Tuesday, July 25, 2017

Heavy America - ...Now (2017)

Written by Lance Wright, posted by blog admin

Beyond the heyday of grunge, there’s been a whole revolution of modern bands adopting 60s/70s songwriting tactics and production techniques.  Some bands can’t quite catch the vibe and end up as parody while others sound like the real article.  After repeat listens, Boston three-piece Heavy America prove that they can nail the feel with authenticity and integrity.  Straddling the fence with hip-shaking rockers, layered minimalism and songs combining the two worlds, these cats offer up plenty of variety on their latest recording …Now.

Although not quite a concept album but more of a collection of likeminded tunes, …Now is still best enjoyed as an uninterrupted whole.  There’s a flow from track to track that starts with lead-in belter “Proud Shame.”  Half indie styled alt-country and half bellowing blues rock damage, “Proud Shame” shimmers in the verses and wails with abandon in the choruses.  Vibrant lead vocals courtesy of Mike Seguin range from growly Tom Waits’ whiskey chants to arid, dustbowl crooning.  Clean guitars and wandering rhythms quickly turn to smash n’ crash, rocked-out mantras, a similar tactic that follows true on “Bleed Mary’s” simultaneously sweet and surly guitar work, pulsating bass damage and fluid drumming.  There’s not really a lead instrument here with each player (guitarist Mike Seguin, bassist/keyboardist Bud Lapham, drummer Dan Fried) all painting individual brushstrokes onto the canvas that congeal into a crystal clear portrait.  Shorter, sharper and more straightforward “Pray for Me” does away with ambient build-ups and song structure swapping for a heavy, weighted rocker that sounds like Helmet’s syncopated surgical strikes gone full-on blues rock. 

After the opening trilogy establishes the band’s forward reaching arc, the rest of the album delivers on the promise.  Bud’s swinging bass licks cement a presence straying from outside of Seguin’s stark, noisy guitar melodies on the bustling swagger of “Sweet Kisses.”  Jazzy cymbal splashes and near off-time beats make what could be a simple rock song something more dissonant and oblique as a second half melody break brings the mood down appropriately.  Smoky, searing riffs swirl amidst the sound of a phone ringing on the bipolar shuffling contained within “Casting Stones,” an easy album standout.  A hymnal keyboard hum drenches the softer parts in blue-collar sweat which explodes in a fury fever during well-fortified bouts of knockout moonshine riffing befitting of a more experimental version of Clutch.  “Goliath” is sheer southern-rock might; the kind they don’t make anymore, again reckoning of Clutch with monster 4/4 blues churns lit up like a Roman candle by scattershot lead work via Seguin’s fireball frets.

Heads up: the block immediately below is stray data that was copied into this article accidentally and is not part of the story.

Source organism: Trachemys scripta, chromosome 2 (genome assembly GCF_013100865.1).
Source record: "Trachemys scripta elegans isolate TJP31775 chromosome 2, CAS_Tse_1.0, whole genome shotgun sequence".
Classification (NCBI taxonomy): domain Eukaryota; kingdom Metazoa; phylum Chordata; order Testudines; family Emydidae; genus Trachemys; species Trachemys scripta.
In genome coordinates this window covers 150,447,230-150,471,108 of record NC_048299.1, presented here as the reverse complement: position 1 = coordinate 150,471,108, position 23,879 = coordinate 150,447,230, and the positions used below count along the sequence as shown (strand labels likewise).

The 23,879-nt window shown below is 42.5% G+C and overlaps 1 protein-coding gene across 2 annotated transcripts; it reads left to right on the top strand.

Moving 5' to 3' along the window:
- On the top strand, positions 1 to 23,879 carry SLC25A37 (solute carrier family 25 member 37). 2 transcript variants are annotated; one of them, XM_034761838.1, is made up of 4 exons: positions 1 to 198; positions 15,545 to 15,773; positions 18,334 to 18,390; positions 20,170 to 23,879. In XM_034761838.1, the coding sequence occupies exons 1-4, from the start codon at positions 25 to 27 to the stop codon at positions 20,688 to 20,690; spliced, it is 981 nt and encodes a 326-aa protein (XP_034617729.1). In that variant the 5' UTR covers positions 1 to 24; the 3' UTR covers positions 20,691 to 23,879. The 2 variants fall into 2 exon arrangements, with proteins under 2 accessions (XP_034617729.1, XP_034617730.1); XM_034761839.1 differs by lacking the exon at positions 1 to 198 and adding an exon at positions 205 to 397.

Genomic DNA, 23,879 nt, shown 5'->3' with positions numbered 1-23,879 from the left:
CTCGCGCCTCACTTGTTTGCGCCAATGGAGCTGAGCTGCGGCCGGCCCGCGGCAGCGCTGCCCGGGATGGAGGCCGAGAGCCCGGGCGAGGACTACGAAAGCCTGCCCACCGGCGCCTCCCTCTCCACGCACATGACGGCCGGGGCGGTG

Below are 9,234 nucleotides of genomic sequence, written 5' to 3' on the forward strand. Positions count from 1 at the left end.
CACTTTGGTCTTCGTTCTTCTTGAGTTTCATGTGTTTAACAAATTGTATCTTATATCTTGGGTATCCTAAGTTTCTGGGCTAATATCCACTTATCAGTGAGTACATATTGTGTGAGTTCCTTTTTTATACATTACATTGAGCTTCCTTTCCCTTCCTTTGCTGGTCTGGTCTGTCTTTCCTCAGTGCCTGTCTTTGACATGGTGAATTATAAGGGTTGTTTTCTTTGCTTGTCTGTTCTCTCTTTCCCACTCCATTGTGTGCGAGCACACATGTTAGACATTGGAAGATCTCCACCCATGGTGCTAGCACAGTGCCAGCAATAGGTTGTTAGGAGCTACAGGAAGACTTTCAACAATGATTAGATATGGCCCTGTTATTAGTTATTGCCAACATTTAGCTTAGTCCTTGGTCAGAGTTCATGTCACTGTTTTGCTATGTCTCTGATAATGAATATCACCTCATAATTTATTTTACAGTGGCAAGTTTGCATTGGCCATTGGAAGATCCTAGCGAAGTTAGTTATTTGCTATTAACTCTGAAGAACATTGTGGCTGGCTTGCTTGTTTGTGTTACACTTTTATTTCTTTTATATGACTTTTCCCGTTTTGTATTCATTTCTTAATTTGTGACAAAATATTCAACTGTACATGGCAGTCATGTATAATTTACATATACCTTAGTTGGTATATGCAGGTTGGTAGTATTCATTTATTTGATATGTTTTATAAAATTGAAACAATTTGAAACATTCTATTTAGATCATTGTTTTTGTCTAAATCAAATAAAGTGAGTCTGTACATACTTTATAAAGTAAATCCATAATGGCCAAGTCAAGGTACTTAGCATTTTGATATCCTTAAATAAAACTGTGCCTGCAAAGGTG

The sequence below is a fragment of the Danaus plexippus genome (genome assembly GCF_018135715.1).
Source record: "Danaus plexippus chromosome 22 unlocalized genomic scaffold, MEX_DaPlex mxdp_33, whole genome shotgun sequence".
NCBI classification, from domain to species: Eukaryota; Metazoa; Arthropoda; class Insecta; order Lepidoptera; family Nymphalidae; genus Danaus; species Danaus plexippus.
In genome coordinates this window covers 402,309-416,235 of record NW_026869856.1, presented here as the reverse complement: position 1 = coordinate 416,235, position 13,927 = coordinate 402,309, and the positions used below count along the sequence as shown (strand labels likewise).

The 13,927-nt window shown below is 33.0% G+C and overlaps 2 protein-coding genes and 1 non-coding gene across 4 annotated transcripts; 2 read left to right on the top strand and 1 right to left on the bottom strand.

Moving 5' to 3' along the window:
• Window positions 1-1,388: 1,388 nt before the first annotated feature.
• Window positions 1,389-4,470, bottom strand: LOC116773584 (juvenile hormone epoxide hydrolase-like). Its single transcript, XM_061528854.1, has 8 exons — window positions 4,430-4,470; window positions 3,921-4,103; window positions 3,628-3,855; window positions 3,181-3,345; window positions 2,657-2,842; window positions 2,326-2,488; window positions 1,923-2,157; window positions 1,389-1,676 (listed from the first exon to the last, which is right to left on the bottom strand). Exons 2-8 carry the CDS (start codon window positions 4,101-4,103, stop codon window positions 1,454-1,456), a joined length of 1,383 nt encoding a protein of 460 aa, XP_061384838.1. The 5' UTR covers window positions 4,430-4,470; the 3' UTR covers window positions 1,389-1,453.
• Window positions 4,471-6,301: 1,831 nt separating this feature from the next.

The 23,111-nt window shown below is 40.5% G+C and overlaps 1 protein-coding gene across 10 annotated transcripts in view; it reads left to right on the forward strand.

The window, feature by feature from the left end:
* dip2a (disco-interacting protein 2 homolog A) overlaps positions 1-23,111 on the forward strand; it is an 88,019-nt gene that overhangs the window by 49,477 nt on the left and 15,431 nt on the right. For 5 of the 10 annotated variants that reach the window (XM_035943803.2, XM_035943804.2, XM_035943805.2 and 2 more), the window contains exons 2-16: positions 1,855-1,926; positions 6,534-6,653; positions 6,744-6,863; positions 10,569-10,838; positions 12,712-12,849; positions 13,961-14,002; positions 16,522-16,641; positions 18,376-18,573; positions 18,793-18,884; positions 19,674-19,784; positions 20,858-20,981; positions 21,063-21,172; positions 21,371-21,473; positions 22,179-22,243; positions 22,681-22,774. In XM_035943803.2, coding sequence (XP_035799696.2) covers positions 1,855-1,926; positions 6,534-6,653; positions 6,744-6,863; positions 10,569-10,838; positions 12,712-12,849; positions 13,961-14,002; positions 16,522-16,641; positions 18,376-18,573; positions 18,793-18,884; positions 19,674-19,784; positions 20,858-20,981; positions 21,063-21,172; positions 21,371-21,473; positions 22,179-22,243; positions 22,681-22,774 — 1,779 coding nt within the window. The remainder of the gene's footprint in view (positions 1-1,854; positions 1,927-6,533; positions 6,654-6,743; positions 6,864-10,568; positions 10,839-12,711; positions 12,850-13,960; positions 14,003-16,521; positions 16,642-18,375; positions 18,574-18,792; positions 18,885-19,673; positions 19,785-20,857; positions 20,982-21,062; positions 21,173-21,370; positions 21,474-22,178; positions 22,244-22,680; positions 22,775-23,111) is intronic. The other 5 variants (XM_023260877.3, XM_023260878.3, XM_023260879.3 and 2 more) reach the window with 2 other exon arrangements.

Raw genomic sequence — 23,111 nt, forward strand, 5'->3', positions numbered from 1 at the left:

Just as the album began with a killer triplet of vastly unique tunes, it ends the same way; “I Can Take It” rings with trippy ambience befitting of Pink Floyd jamming with Queens of the Stone Age (circa Self-Titled and Rated R) with phased-effected guitars and space-rock riffing, “Heavy Eyes” touches on relaxing electric folk and “Achilles Fail” utilizes the gruffest vocals on the record and apocalyptic doom-y hard rock n’ roll. 

With no two songs sounding exactly alike yet a uniform theme running throughout the record, Heavy America crafts …Now into an underground winner that is probably too smart for mainstream radio but of serious value to real music fans.  Advanced songwriting is prevalent from the first note to the last and dedicated rock fans that are looking for some music with meat on the bones will be truly satiated by what they find.